# Numerical Solutions—Computational Fluid Dynamics (CFD)

The other general approach to the solution of the governing equations is numerical. The advent of the modem high-speed digital computer in the last third of the twentieth century has revolutionized the solution of aerodynamic problems and has given rise to a whole new discipline—computational fluid dynamics. Recall that the basic governing equations of continuity, momentum, and energy derived in this chapter are either in integral or partial differential form. In Anderson, Computational Fluid Dynamics: The Basics With Applications, McGraw-Hill, 1995, computational fluid dynamics is defined as “the art of replacing the integrals or the partial derivatives (as the case may be) in these equations with discretized algebraic forms, which in turn are solved to obtain numbers for the flow field values at discrete points in time and/or space.” The end product of computational fluid dynamics (frequently identified by the acronym CFD) is indeed a collection of numbers, in contrast to a closed-form analytical solution. However, in the long run, the objective of most engineering analyses, closed form or otherwise, is a quantitative description of the problem, i. e., numbers.

The beauty of CFD is that it can deal with the full non-linear equations of con­tinuity, momentum, and energy, in principle, without resorting to any geometrical or physical approximations. Because of this, many complex aerodynamic flow fields have been solved by means of CFD which had never been solved before. An example of this is shown in Figure 2.40. Here we see the unsteady, viscous, turbulent, com­pressible, separated flow field over an airfoil at high angle of attack (14° in the case Figure 3.40 Calculated streamline pattern for separated flow over an airfoil. Re = 300,000, = 0.5, angle of attack =14°.

shown), as obtained from Reference 56. The freestream Mach number is 0.5, and the Reynolds number based on the airfoil chord length (distance from the front to the back edges) is 300,000. An instantaneous streamline pattern that exists at a certain instant in time is shown, reflecting the complex nature of the separated, recirculating flow above the airfoil. This flow is obtained by means of a CFD solution of the two-dimensional, unsteady continuity, momentum, and energy equations, including the full effects of viscosity and thermal conduction, as developed in Sections 2.4, 2.5, and 2.7, without any further geometrical or physical simplifications. The equations with all the viscosity and thermal conduction terms explicitly shown are developed in Chapter 15; in this form, they are frequently labeled as the Navier-Stokes equations. There is no analytical solution for the flow shown in Figure 2.40; the solution can only be obtained by means of CFD.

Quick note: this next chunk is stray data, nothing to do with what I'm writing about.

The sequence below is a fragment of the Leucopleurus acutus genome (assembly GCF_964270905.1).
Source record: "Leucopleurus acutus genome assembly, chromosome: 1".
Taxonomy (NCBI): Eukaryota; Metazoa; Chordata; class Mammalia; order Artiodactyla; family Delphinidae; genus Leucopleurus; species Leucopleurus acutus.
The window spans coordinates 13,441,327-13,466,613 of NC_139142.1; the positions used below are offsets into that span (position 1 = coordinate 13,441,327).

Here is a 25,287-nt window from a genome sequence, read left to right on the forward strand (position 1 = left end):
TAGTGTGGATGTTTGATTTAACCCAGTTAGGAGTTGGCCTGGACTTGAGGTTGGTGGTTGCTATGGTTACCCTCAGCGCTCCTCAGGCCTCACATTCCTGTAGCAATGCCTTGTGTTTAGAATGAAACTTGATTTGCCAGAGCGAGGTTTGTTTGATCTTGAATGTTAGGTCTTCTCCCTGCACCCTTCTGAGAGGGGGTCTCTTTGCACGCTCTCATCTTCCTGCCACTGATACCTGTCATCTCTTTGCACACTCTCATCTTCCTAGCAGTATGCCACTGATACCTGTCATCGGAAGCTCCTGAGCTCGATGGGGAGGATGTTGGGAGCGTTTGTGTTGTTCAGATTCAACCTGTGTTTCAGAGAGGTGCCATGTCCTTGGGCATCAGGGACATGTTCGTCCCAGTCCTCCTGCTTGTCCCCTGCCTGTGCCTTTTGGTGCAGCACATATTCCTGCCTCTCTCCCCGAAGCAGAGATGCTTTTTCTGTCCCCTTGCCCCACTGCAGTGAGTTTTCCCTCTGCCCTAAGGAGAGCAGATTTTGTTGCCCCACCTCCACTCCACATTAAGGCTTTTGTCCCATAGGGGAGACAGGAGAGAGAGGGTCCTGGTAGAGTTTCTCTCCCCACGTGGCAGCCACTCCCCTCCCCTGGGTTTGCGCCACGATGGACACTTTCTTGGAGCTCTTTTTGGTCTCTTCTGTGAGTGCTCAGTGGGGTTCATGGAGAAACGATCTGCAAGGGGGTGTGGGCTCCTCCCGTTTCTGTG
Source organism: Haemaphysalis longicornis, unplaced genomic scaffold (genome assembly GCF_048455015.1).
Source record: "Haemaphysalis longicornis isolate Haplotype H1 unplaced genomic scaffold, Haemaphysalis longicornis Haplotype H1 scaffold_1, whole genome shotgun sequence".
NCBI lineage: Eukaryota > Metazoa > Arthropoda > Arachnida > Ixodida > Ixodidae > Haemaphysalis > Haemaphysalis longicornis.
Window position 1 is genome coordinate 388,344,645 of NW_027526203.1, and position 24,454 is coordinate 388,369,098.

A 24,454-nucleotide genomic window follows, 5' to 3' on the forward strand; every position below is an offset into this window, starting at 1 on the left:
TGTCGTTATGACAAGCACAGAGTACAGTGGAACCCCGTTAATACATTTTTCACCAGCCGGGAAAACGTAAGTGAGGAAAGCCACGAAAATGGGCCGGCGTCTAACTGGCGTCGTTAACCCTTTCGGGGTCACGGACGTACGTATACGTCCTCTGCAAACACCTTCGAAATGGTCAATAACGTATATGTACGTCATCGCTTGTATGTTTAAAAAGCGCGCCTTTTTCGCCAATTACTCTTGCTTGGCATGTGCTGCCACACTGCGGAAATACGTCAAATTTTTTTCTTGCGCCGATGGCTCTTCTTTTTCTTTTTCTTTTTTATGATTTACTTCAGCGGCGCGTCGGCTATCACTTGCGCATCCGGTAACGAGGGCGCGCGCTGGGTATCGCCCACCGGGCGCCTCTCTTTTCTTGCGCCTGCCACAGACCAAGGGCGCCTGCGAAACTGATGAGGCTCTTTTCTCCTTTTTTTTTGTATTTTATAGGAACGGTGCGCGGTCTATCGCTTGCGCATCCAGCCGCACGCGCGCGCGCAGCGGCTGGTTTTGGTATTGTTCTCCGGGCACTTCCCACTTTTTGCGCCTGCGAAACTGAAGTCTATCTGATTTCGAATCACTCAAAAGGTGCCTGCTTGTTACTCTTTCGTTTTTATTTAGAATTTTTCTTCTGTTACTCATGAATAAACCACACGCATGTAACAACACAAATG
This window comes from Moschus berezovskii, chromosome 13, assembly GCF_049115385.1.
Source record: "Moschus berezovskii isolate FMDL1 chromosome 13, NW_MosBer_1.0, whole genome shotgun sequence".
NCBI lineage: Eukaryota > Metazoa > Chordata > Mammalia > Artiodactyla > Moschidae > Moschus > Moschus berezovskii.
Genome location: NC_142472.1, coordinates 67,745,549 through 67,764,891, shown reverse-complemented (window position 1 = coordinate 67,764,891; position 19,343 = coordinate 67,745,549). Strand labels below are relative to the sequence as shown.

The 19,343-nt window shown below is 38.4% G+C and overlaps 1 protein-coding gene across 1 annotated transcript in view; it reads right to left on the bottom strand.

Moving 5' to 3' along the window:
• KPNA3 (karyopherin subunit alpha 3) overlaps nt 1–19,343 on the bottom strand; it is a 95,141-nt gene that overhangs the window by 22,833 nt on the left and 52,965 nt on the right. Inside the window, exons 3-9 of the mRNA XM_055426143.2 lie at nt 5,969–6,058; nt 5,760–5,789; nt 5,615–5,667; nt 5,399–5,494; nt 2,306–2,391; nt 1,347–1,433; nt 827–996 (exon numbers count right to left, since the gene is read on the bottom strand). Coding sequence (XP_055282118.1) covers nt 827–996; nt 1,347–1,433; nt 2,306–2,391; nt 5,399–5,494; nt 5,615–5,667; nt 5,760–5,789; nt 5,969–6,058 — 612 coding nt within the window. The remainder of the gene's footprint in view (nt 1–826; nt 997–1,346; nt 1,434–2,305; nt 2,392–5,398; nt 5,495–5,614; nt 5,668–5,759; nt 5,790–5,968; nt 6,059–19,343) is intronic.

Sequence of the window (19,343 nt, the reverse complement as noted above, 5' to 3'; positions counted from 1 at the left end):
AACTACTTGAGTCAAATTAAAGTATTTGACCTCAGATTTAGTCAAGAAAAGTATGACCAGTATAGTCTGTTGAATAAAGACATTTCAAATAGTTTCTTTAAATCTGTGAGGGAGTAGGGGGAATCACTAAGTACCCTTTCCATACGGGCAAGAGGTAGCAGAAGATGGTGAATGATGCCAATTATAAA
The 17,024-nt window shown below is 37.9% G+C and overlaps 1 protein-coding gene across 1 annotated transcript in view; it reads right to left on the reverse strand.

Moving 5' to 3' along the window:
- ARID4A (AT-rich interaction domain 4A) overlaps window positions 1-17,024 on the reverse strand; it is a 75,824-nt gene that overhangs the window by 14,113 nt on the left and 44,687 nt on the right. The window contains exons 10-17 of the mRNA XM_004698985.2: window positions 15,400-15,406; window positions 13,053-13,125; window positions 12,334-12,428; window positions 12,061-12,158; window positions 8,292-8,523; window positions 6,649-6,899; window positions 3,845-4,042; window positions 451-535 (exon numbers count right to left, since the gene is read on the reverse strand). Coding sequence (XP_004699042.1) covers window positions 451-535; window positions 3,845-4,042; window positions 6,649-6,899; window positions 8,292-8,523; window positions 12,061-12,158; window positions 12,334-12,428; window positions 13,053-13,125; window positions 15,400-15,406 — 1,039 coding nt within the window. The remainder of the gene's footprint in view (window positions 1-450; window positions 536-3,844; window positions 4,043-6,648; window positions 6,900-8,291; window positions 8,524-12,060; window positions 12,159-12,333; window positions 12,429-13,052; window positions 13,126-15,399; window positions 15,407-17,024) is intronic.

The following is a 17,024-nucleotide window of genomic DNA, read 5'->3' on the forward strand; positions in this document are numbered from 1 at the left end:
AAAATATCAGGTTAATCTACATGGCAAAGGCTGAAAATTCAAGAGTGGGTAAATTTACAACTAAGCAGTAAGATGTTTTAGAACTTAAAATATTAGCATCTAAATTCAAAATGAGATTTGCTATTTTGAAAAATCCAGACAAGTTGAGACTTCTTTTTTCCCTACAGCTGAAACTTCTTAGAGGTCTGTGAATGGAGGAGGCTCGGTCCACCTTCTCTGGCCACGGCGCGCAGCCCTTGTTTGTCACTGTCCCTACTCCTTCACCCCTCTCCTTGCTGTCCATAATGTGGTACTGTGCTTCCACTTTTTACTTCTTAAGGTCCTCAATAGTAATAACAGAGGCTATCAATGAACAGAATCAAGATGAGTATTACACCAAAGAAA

Let us explore the basic philosophy behind CFD. Again, keep in mind that CFD solutions are completely numerical solutions, and a high-speed digital computer must be used to carry them out. In a CFD solution, the flow field is divided into a number of discrete points. Coordinate lines through these points generate a grid, and the discrete points are called grid points. The grid used to solve the flow field shown in Figure 2.40 is given in Figure 2.41; here, the grid is wrapped around the airfoil, which is seen as the small white speck in the center-left of the figure, and the grid extends a very large distance out from the airfoil. This large extension of the grid into the main stream of the flow is necessary for a subsonic flow, because disturbances in a subsonic flow physically feed out large distances away from the body. We will learn why in subsequent chapters. The black region near the airfoil is simply the computer graphics way of showing a very large number of closely spaced grid points near the airfoil, for better definition of the viscous flow near the airfoil. The flow held properties, such as p, p, u, v, etc. are calculated just at the discrete grid points, and nowhere else, by means of the numerical solution of the governing flow equations. This is an inherent property that distinguishes CFD solutions from closed-form analytical solutions. Analytical solutions, by their very nature, yield closed-form equations that describe the flow as a function of continuous time and/or space. So we can pick any one of the infinite number of points located in this continuous space, feed the coordinates into the closed-form equations, and obtain the flow variables at that point. Not so with CFD, where the flow-field variables are calculated only at discrete grid points. For a CFD solution, the partial derivatives or the integrals, as the case may be, in the governing flow equations are discretized, using the flow-field variables at grid points only.

How is this discretization carried out? There are many answers to this equation. We will look at just a few examples, to convey the ideas.

Let us consider a partial derivative, such as du/dx. How do we discretize this partial derivative? First, we choose a uniform rectangular array of grid points as shown in Figure 2.42. The points are identified by the index і in the x direction, and the index j in the у direction. Point P in Figure 2.42 is identified as point (i, j). The value of the variable и at point j is denoted by и, j. The value of и at the point immediately to the right of P is denoted by u,41,; and that immediately to the left of P by Ui-ij. The values of и at the points immediately above and below point P are denoted by Uij+i and respectively. And so forth. The grid points in the x